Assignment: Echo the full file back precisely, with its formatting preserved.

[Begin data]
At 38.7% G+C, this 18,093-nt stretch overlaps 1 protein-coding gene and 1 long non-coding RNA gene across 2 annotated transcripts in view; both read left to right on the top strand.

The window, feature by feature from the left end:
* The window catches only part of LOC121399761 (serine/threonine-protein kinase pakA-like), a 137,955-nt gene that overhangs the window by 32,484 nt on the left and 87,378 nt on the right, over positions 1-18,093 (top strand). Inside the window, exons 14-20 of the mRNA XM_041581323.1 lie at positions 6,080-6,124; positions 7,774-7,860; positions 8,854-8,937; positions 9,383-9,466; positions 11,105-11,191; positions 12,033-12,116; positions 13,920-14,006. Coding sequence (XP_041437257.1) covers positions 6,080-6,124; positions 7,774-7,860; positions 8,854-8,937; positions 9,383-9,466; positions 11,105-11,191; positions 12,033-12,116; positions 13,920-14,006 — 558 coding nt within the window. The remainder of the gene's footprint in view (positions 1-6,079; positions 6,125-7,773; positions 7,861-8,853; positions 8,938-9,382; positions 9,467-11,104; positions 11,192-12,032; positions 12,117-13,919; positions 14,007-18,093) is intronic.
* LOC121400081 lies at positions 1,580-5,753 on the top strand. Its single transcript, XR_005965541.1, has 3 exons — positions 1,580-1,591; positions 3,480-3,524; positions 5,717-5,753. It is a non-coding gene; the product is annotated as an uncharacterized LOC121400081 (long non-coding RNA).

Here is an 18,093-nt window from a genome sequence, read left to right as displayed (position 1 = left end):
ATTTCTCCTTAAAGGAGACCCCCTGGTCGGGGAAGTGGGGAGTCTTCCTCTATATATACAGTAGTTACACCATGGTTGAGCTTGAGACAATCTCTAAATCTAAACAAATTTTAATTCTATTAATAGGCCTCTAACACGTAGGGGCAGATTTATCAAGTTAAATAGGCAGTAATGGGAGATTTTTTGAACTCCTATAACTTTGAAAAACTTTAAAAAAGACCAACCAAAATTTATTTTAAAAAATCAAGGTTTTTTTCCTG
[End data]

At 38.7% G+C, this 18,093-nt stretch overlaps 1 protein-coding gene and 1 long non-coding RNA gene across 2 annotated transcripts in view; both read left to right on the top strand.

The window, feature by feature from the left end:
* The window catches only part of LOC121399761 (serine/threonine-protein kinase pakA-like), a 137,955-nt gene that overhangs the window by 32,484 nt on the left and 87,378 nt on the right, over positions 1-18,093 (top strand). Inside the window, exons 14-20 of the mRNA XM_041581323.1 lie at positions 6,080-6,124; positions 7,774-7,860; positions 8,854-8,937; positions 9,383-9,466; positions 11,105-11,191; positions 12,033-12,116; positions 13,920-14,006. Coding sequence (XP_041437257.1) covers positions 6,080-6,124; positions 7,774-7,860; positions 8,854-8,937; positions 9,383-9,466; positions 11,105-11,191; positions 12,033-12,116; positions 13,920-14,006 — 558 coding nt within the window. The remainder of the gene's footprint in view (positions 1-6,079; positions 6,125-7,773; positions 7,861-8,853; positions 8,938-9,382; positions 9,467-11,104; positions 11,192-12,032; positions 12,117-13,919; positions 14,007-18,093) is intronic.
* LOC121400081 lies at positions 1,580-5,753 on the top strand. Its single transcript, XR_005965541.1, has 3 exons — positions 1,580-1,591; positions 3,480-3,524; positions 5,717-5,753. It is a non-coding gene; the product is annotated as an uncharacterized LOC121400081 (long non-coding RNA).

Here is an 18,093-nt window from a genome sequence, read left to right as displayed (position 1 = left end):
ATTTCTCCTTAAAGGAGACCCCCTGGTCGGGGAAGTGGGGAGTCTTCCTCTATATATACAGTAGTTACACCATGGTTGAGCTTGAGACAATCTCTAAATCTAAACAAATTTTAATTCTATTAATAGGCCTCTAACACGTAGGGGCAGATTTATCAAGTTAAATAGGCAGTAATGGGAGATTTTTTGAACTCCTATAACTTTGAAAAACTTTAAAAAAGACCAACCAAAATTTATTTTAAAAAATCAAGGTTTTTTTCCTG